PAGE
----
This has left us with the ability to spout ideas but with an inability to describe them or functionalize them. This is why Canadians are falling away from our party. We say the right things but cannot describe how we would implement them. We speak pleasing words but can do no more than that. To the left and right, absolute positions are desired – regardless of practicality or need – while we sit on the sidelines, unable to articulate a different vision.

In my mind, the answer on bilingualism is simple: we must respect all stakeholders and both official languages. Consequently, the exercising of power by the Canadian State must be bilingual in nature and application. So, if we take the Parliament or the Supreme Court of Canada, those bodies exercise power communally. No one Member of Parliament or Justice of the Supreme Court can act alone. When before the Court, each person – lawyer or justice, defendant or accused – can speak to other plainly, through translators or not, and be understood. The same is true in Parliament. Furthermore, the composition of the institution – the Court or Parliament – reflects the complexity of Canada. Finally, and most importantly, given that both bodies argue over language (including syntax, grammar, spelling and form), both bodies need experts in the language. From what I have seen, no person is perfectly bilingual. Whether it be French or English, one usually has a stronger language – either written or spoken. Therefore, Canadians are served by having institutions – a Parliament and a Supreme Court of Canada – which are bilingual but where the people who serve may not be functionally bilingual.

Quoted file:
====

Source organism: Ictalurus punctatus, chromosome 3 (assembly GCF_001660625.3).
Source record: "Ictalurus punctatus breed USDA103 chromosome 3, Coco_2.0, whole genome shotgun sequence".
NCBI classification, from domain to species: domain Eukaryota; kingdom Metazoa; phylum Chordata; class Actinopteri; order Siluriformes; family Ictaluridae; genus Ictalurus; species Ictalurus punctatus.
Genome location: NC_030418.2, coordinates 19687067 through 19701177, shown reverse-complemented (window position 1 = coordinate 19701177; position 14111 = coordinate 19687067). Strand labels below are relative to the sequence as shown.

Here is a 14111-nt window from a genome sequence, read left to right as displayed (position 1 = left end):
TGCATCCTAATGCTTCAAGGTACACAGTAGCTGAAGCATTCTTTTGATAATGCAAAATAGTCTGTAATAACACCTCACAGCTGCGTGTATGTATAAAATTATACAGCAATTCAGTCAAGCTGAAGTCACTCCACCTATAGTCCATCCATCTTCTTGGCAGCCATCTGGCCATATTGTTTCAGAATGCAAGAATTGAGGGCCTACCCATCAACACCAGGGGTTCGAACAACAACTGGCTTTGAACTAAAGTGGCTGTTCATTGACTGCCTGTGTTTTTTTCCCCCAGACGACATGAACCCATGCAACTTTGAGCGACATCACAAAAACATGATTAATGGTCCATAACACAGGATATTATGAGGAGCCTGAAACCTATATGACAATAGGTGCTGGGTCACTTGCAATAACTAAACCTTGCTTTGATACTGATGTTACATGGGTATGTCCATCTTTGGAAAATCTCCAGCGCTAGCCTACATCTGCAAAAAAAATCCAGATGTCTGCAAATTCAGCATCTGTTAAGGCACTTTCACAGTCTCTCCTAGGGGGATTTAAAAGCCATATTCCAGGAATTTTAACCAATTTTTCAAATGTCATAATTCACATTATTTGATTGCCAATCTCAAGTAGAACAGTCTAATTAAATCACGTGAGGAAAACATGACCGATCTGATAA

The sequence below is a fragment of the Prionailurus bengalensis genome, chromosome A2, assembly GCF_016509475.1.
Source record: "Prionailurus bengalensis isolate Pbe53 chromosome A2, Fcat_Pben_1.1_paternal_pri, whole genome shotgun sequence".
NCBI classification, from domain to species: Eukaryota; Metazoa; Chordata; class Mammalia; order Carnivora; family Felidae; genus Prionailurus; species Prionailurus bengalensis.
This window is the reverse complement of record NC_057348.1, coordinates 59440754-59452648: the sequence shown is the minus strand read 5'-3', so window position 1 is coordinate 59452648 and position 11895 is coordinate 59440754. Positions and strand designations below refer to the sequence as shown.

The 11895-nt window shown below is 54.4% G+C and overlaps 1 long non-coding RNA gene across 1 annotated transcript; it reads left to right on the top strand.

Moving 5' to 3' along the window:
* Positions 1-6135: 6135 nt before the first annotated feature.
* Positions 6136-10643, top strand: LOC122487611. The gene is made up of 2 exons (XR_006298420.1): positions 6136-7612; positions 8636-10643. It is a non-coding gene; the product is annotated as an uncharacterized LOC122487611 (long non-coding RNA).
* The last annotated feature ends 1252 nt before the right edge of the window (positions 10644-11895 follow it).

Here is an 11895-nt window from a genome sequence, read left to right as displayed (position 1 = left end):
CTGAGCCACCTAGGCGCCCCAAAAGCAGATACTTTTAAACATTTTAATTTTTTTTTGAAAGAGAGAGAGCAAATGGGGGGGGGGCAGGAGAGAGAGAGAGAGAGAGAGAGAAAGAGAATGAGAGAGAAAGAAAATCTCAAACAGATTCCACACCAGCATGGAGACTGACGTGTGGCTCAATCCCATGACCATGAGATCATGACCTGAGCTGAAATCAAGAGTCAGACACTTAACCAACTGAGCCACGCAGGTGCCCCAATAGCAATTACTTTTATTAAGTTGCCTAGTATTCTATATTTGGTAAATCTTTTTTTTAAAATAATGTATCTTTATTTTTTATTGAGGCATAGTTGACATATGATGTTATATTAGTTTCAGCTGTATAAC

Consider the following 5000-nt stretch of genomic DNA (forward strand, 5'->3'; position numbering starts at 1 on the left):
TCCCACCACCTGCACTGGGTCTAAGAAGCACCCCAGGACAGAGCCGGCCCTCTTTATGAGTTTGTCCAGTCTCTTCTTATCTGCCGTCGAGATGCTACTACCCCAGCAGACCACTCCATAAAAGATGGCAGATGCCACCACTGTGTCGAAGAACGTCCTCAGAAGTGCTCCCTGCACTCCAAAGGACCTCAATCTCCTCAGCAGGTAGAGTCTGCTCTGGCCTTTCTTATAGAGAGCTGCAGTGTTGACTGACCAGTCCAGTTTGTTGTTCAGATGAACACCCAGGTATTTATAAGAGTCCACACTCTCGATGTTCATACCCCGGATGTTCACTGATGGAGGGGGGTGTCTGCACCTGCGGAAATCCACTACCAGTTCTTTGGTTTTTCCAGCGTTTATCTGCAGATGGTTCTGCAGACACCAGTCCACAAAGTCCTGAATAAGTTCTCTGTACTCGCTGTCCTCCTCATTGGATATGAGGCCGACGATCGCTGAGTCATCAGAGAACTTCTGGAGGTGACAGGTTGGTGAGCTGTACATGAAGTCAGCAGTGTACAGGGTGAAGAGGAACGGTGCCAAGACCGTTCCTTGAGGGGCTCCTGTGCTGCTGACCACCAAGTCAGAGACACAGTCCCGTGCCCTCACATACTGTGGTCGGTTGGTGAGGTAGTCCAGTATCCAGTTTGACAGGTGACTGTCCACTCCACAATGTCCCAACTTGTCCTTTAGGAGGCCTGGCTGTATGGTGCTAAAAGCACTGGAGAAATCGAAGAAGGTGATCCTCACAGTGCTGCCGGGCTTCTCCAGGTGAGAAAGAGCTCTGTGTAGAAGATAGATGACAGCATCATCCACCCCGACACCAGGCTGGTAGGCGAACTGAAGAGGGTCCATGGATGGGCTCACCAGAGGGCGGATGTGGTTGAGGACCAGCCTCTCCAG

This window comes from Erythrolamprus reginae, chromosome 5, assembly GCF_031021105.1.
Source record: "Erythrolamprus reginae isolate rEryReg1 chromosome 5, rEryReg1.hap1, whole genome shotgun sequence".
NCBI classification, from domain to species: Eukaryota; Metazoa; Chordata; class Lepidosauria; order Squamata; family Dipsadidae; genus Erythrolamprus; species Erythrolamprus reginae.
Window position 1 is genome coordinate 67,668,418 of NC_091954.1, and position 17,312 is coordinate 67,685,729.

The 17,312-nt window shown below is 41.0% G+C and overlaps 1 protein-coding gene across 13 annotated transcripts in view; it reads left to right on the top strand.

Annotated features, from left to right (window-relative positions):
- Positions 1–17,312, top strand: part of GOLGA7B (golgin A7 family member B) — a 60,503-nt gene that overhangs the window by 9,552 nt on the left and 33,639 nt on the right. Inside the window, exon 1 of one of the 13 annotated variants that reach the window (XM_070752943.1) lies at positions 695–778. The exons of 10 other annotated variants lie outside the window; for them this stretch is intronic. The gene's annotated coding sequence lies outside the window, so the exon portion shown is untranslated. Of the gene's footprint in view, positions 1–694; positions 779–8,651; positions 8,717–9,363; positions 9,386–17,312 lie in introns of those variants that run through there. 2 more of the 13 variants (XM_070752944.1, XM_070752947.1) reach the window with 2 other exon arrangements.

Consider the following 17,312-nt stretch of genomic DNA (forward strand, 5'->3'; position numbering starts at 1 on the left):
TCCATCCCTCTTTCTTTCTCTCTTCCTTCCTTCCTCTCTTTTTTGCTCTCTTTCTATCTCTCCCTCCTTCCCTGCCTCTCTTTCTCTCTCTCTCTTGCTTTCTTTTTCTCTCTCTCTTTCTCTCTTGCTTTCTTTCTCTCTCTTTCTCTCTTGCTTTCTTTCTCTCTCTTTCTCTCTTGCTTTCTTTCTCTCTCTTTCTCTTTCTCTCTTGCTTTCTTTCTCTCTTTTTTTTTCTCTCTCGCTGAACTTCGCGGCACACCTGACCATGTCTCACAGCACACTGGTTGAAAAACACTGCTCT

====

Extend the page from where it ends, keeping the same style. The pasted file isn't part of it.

However, this cannot be true for Officers of Parliament, Bureaucrats, Military Officials, Peace Officers and other members of the Civil Service. Most of them have to exercise power as an individual. When a Police Officer arrests an individual or the Auditor-General fills a report, they have to do it individually. Therefore, power is exercised by that individual alone. In those cases, one would expect some form of bilingualism within the act. Or put differently, if a Francophone needs to deal with their federal government, they should be able to interact with them in their language of choice no matter where they are. This is my point of view of language policy: the exercising of power leads to the nature or the need for bilingualism.